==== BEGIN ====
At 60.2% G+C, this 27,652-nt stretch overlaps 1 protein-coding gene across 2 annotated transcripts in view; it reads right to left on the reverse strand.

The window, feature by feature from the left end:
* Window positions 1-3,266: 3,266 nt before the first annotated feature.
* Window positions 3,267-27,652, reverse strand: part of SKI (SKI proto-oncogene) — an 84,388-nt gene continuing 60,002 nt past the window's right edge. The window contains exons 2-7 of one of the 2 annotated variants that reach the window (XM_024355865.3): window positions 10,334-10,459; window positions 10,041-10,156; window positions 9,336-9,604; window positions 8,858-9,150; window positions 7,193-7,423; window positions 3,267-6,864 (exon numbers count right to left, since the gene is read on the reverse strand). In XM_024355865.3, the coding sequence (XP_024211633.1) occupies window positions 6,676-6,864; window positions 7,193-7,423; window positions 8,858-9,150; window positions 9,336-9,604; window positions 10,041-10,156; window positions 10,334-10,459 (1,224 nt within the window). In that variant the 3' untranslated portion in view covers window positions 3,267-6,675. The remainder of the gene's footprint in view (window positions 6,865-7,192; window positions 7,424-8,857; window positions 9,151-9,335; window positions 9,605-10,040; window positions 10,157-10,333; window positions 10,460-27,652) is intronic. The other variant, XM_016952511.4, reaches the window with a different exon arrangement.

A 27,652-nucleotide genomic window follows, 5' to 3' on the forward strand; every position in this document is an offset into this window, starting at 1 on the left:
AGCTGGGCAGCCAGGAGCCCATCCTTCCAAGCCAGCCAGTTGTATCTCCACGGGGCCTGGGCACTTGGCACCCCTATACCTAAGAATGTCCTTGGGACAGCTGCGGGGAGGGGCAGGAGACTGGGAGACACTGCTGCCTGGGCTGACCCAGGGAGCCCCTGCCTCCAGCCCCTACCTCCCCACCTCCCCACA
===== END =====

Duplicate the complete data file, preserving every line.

At 60.2% G+C, this 27,652-nt stretch overlaps 1 protein-coding gene across 2 annotated transcripts in view; it reads right to left on the reverse strand.

The window, feature by feature from the left end:
* Window positions 1-3,266: 3,266 nt before the first annotated feature.
* Window positions 3,267-27,652, reverse strand: part of SKI (SKI proto-oncogene) — an 84,388-nt gene continuing 60,002 nt past the window's right edge. The window contains exons 2-7 of one of the 2 annotated variants that reach the window (XM_024355865.3): window positions 10,334-10,459; window positions 10,041-10,156; window positions 9,336-9,604; window positions 8,858-9,150; window positions 7,193-7,423; window positions 3,267-6,864 (exon numbers count right to left, since the gene is read on the reverse strand). In XM_024355865.3, the coding sequence (XP_024211633.1) occupies window positions 6,676-6,864; window positions 7,193-7,423; window positions 8,858-9,150; window positions 9,336-9,604; window positions 10,041-10,156; window positions 10,334-10,459 (1,224 nt within the window). In that variant the 3' untranslated portion in view covers window positions 3,267-6,675. The remainder of the gene's footprint in view (window positions 6,865-7,192; window positions 7,424-8,857; window positions 9,151-9,335; window positions 9,605-10,040; window positions 10,157-10,333; window positions 10,460-27,652) is intronic. The other variant, XM_016952511.4, reaches the window with a different exon arrangement.

A 27,652-nucleotide genomic window follows, 5' to 3' on the forward strand; every position in this document is an offset into this window, starting at 1 on the left:
AGCTGGGCAGCCAGGAGCCCATCCTTCCAAGCCAGCCAGTTGTATCTCCACGGGGCCTGGGCACTTGGCACCCCTATACCTAAGAATGTCCTTGGGACAGCTGCGGGGAGGGGCAGGAGACTGGGAGACACTGCTGCCTGGGCTGACCCAGGGAGCCCCTGCCTCCAGCCCCTACCTCCCCACCTCCCCACA